Puerto Navarro was a port located on the Isla de la Juventud, Spanish for “Isle of Youth.” Validus and some crew members called it by its given Spanish name, and all the English sailors on the Boneguard referred to the island by its English translation. The Isle of Youth was a decent-sized landmass south-east of Cuba. The island’s southwest corner was a large bay, and the port was situated in a cove, called Siguanea Cove, protected by the rock of the island, and two tall fortified keeps. One keep was inside the port itself, and the other was almost a mile north along the shore, faithfully guarding the mouth of the cove. From the top of these keeps, one could see over the island outcroppings and out into the bay, and the northern keep also watched over a slow-flowing river that came from inland. It was a terrible port to have to attack from the outside, and couldn’t be attacked in secrecy whatsoever.
Navarro was built by the Spanish in the 1640’s, but pirates had torn the port completely away from its masters’ grasp within twenty years of its beginning. So when it came to finding a base for the Treasure Fleet, the Spanish mainly used the port of Havana, instead. Havana was a very safe port, but once you left Havana and continued into the Caribbean or to New Spain, pirates were always eager and hungry predators.
In 1672, the British had planned an attack on “the port of ruffians,” as Navarro came to be known, and launched an eight-ship flotilla from the new Port Royal, but the attack was unsuccessful. Two ships were sunk by the armed northern keep before they even entered Siguanea Cove. The flagship of the fleet was damaged fatally by coral in some of the cove’s more shallow waters, and sunk before the fleet reached the port. During the attack, a large pirate convoy was docked in the port, and quickly surrounded the remaining four English vessels, claiming all the plunder for themselves.
Validus was enjoying the scenery of the Isle of Youth from the great aft castle of the Boneguard. He decided they would spend a day away from the port, and were anchored a few miles off the shore. Validus knew they were in full view of the keeps, but well out of their range of cannon-fire. He also knew Navarro was a volatile port. There was no governor, and whenever someone tried to make themselves governor, they were pursued by all the resident cutthroats, captured, and harmed in brutal ways. British privateers were banned from Navarro in 1655, both by the British government and the pirates of the port. Basically, Navarro was an environment for the hard and determined pirates and other renegades who knew how to defend themselves and survive well in the harshest centers of filth and villainy. Needless to say, Validus didn’t really place much trust in the settlement. It’s a cruel place to drop someone like Miguel off at, he thought, but what do I care? Ever since Validus had taken the priceless medallion of Juarez, even he’d admit that not much else had mattered to him.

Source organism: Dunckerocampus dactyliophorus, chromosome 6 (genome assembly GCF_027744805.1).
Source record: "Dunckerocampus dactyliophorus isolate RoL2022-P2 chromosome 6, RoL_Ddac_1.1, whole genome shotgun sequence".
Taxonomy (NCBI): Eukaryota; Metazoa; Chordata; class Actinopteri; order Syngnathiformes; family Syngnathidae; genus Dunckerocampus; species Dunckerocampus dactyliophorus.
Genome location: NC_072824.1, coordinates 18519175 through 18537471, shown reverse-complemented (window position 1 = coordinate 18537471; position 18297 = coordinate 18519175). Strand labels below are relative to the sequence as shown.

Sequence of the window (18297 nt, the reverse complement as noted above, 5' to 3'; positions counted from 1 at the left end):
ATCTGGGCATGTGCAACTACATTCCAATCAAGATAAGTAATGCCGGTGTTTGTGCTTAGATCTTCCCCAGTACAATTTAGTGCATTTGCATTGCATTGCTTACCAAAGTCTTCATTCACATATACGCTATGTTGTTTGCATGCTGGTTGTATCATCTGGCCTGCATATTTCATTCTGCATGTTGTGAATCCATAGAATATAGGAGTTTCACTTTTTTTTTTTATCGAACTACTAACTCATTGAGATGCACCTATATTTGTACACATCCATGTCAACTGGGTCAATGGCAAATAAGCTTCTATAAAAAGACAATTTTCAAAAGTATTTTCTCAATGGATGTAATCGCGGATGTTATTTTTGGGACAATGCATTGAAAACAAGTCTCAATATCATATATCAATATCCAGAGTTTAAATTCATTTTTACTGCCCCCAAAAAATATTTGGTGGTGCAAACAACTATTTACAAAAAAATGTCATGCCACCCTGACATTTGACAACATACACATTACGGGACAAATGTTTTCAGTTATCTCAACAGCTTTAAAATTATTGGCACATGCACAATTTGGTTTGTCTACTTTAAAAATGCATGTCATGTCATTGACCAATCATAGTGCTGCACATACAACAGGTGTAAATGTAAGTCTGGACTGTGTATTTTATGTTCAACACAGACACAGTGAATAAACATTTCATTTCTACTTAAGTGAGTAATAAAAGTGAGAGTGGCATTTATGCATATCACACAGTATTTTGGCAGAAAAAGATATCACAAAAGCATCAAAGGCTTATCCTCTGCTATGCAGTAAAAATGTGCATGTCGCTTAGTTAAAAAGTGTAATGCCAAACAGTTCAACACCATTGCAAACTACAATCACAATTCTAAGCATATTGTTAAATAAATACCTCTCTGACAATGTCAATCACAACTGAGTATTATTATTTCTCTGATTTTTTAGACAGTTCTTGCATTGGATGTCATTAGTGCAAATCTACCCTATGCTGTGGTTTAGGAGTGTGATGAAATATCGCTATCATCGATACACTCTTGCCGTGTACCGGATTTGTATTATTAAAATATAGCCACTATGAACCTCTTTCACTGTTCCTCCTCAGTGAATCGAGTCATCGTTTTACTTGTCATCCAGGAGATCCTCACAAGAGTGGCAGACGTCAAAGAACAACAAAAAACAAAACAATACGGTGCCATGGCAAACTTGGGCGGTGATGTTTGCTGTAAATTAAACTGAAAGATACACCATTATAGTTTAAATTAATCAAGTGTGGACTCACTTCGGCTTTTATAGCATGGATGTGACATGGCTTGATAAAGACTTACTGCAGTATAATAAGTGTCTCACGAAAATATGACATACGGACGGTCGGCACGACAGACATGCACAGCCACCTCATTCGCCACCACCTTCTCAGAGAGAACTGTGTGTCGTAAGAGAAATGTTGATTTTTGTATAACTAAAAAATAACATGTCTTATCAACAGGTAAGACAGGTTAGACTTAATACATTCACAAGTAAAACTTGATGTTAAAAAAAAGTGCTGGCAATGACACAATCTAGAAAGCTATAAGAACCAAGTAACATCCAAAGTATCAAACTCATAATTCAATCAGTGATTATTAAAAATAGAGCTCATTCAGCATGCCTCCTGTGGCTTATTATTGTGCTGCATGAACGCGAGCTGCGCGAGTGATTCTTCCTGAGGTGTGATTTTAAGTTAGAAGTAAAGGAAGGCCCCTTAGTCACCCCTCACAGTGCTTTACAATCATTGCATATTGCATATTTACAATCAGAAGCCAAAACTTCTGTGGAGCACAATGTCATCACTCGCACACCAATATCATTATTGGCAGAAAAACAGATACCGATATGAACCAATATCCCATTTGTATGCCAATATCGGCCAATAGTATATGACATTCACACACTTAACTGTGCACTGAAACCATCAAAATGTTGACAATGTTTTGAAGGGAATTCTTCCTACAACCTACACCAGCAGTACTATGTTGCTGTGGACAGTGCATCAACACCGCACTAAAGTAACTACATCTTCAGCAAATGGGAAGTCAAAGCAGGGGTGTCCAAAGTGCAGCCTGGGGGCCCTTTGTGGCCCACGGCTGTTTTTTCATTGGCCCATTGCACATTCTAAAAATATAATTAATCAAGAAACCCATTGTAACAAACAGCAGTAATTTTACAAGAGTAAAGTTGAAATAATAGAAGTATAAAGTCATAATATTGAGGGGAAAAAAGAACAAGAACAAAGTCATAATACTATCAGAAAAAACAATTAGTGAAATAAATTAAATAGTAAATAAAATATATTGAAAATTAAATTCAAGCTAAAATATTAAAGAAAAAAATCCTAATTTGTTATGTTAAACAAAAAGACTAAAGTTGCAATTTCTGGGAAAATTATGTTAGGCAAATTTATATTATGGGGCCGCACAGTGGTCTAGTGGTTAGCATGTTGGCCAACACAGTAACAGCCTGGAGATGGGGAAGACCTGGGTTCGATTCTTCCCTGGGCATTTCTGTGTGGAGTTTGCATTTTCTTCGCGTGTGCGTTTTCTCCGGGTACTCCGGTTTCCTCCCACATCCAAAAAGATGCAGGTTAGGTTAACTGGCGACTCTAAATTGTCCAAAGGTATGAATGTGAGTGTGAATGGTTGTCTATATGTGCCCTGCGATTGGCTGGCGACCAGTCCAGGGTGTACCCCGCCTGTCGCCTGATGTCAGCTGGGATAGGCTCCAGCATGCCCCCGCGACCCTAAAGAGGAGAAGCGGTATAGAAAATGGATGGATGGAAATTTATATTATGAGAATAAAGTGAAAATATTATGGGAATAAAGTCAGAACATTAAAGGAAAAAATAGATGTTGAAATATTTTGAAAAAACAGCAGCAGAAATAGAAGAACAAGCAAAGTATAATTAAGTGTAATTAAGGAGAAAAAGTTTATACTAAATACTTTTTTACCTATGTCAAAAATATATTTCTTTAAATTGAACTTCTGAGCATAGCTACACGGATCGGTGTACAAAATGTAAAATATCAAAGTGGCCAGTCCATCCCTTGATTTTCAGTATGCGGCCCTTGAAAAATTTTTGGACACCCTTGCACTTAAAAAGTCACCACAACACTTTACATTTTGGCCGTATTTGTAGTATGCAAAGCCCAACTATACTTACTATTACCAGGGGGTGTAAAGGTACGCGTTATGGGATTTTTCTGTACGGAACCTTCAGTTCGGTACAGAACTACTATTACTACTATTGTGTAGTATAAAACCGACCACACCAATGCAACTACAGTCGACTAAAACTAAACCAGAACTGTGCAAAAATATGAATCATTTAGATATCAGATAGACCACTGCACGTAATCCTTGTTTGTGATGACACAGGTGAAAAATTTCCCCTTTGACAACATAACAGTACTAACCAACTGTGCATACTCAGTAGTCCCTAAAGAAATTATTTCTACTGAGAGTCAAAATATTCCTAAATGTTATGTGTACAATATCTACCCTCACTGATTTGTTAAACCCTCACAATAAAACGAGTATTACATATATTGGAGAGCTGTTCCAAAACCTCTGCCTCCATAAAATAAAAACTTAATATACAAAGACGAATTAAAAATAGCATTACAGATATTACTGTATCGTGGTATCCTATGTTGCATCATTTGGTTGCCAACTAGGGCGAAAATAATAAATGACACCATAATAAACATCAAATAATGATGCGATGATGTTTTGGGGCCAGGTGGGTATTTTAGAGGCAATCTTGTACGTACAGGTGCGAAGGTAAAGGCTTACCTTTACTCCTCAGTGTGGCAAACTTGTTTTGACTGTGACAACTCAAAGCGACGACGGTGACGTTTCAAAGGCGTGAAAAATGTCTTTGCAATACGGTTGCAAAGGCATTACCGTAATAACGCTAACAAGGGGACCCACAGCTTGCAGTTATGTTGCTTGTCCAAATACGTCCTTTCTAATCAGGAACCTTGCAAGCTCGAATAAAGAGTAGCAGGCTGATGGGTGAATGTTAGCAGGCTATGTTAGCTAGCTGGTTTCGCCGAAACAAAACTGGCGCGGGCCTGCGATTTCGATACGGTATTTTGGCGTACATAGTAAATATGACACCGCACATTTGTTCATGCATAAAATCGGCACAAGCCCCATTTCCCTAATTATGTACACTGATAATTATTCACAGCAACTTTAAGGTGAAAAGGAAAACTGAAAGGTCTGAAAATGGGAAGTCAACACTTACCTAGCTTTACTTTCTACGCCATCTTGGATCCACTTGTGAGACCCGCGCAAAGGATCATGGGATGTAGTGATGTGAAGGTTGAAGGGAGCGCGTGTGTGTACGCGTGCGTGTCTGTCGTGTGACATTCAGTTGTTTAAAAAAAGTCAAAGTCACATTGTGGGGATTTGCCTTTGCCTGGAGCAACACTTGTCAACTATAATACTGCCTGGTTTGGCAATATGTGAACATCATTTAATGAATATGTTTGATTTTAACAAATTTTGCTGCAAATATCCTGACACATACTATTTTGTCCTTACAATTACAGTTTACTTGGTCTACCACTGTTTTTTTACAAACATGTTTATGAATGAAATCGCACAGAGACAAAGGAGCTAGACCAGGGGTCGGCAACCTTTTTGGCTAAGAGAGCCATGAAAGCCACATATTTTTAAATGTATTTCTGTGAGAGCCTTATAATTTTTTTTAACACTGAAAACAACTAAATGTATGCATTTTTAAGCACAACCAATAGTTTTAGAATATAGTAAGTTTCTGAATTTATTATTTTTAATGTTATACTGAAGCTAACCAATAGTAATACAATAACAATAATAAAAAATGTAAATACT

The second purpose of anchoring outside the port was so that all the plunder from the treasure galleon could be distributed without much interruption or distraction. Then, the Boneguard would dock in Puerto Navarro and anyone who wanted to sell, spend, or auction off some or all of their earnings could do so.
For the first time in a long time, Validus was the only one on his deck. All the rest of the crew was receiving their shares, and none were needed back to their stations until sundown. Validus had canceled all the daytime duties for the special occasion, and he imagined most of the night would be spent eating and drinking, anyway.
He cruised up and down the deck with his hand sliding along the gunwale, quiet in his own thoughts, hearing nothing but the splash of the ocean against the Boneguard’s hull. He was calm and content, but below him, chaos had struck.